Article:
Here are the typical steps in the sales process:

1) We Get to Know Each Other

We'll have a phone conversation to tell you more about us and answer any questions you may have. You'll also share with us some high-level information on your business and your goals in selling it.

Everything is kept strictly confidential.

2) Sign an Engagement Agreement

If we mutually agree that your company and Vestable are a good fit for each other, we'll sign an engagement agreement that highlights our responsibilities and obligations to you. It also includes our success fee of 6% of the closing sale price of the business (with our guarantee of getting you an offer within three months or else our fee is cut in half to 3%).

3) Document Gathering

This is the only stage in the process where you'll be doing most of the work. You'll send us specific financial documents and information necessary for vetted buyers to conduct due diligence. It's extremely important that these documents are accurate and in good order. It will be nearly impossible to sell your business otherwise.

Once we've reviewed your financial documents, we'll propose a fair valuation that you could expect to see offered for your business. Together we'll finalize a listing price.

4) Marketing

We'll first put together an elegant looking web page promoting your business (example). The information on that page will be high-level and will not reveal the name or identity of your business.  

Then we'll invest our own money and expertise into generating interest for your business. For starters, we'll email our proprietary database of qualified buyers in your area (we have over 170,000 qualified buyers across the country!). We'll also run ads on Facebook, Google, and relevant trade publications. Finally, we already have partnerships in place with other companies that have audiences of prospective buyers. This too is done without revealing the identity of your business.

5) Vetting of Buyers

Many people who express interest in your business will actually just be "tire kickers" (i.e. they aren't truly interested in acquiring a business). We will conduct interviews with all prospective buyers to verify that they are legitimately interested. We also do our own background checks on them by searching publicly available information. Finally, we require them to provide a proof of funds for how they will pay for the business.

Any buyers that are deemed as qualified will then be required to sign a Non-Disclosure Agreement (NDA) before being allowed to learn the name of your business or see any of your financial documents.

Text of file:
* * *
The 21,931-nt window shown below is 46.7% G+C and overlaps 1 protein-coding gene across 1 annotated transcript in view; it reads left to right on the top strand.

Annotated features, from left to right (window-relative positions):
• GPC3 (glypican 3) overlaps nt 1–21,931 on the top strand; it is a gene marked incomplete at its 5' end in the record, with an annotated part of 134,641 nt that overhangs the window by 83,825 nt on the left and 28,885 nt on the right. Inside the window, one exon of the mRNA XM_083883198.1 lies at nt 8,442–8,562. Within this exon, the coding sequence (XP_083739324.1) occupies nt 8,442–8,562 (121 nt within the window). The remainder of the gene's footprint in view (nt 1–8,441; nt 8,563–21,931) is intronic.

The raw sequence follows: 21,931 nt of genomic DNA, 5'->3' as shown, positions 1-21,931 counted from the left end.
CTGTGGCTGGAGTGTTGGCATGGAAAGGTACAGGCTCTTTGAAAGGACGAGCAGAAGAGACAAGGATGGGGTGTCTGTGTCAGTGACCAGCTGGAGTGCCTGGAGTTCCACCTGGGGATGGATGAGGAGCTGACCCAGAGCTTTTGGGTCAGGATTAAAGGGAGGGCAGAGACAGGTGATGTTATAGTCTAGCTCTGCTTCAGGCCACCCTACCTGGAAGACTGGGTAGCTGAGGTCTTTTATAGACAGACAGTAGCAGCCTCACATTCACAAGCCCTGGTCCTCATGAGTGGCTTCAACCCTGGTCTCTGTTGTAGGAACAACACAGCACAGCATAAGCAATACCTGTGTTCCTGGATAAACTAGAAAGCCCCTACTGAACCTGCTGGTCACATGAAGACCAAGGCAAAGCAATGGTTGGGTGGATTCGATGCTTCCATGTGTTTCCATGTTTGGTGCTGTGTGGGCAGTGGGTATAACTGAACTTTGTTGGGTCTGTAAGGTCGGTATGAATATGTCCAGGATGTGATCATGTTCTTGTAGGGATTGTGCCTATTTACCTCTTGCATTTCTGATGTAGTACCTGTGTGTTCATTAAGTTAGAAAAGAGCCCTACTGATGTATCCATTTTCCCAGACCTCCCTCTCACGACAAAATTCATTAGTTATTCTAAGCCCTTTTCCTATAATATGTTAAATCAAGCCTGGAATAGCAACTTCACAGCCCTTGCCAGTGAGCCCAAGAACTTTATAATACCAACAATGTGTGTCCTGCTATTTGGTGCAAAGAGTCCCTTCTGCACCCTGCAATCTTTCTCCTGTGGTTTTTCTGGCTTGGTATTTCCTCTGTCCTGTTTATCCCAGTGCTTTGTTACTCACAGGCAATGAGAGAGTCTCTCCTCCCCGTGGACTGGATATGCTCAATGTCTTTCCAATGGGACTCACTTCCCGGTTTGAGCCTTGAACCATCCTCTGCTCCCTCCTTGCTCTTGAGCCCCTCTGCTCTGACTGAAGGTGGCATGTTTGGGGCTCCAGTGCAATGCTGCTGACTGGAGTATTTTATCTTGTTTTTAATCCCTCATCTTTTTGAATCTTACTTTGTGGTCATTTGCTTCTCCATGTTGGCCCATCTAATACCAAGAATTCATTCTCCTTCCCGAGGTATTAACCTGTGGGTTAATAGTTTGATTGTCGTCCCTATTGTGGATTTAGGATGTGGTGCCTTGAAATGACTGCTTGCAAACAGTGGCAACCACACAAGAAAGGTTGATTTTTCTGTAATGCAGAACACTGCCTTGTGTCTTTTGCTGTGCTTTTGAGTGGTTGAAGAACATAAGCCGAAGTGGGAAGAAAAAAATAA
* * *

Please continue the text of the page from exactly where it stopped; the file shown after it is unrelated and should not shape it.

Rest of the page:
6) Initial Due Diligence

Qualified buyers will review all those documents you gave us in the Document Gathering phase. They'll undoubtedly ask us for some clarifying questions on the financials, and a variety of questions about the operations of your business, along with its strengths, vulnerabilities, and competitors. We'll do our best to answer these questions using the information you've already provided us. If there are questions to which we don't know the answer, we'll pass those questions along to you.

Like the previous two stages before this ("Marketing" and "Vetting of Buyers"), the goal here is to protect you from wasting your time.

7) Offer

Buyers will then submit an offer to you via a Letter of Intent (LOI). The LOI will include the deal structure (asset purchase vs equity purchase), price they're willing to pay, and any terms and conditions that they'd like to have. Examples of terms and conditions could be seller financing, training, due diligence checklist, projected close date, etc.

Once you accept the LOI (which is NOT a binding agreement for either you or the buyer), the buyer will have an exclusivity period to conduct final due diligence without you speaking with any other potential buyers.

8) Final Due Diligence

This stage will verify all of the information the buyer has already seen on the business. Also in this stage, the buyer will have a number of conversations with you and/or your team to dive deeper on things like: sustainability of revenue, growth prospects, supplier relationships, customer relationships, contracts, IT systems, key personnel, outstanding legal issues, etc.

Due diligence is hard work and is a crucial part of the process. But don't worry, we'll be with you every step of the way.

9) Purchase Agreement

The purchase agreement is the definitive and official document that solidifies the sale of your business. It encompasses everything such as purchase price, payment terms, representations, warranties, indemnifications, transition plan, closing conditions, etc.

Bonus: Financing

It's rare for a buyer to have enough cash on hand to fund the purchase price of your business plus initial working capital needs. More often that not, the sale of your business will require one of the following forms of financing (and sometimes both). The good news is that we can help in both of these areas:

Third-Party Financing: This is typically a loan from a bank or investment firm that the buyer obtains in order to pay you out. 

Seller Financing: This is where you receive a down payment and allow the buyer to pay you the remainder of the purchase price over time with interest. Like a typical loan, seller financing should have protections put in place for you, such as a lien on the business, collateral, personal guarantee, quarterly financial reporting, etc. If you're not willing to offer seller financing, you'll greatly limit the pool of potential buyers for your business. For some perspective, 60% of all small business sales include seller financing.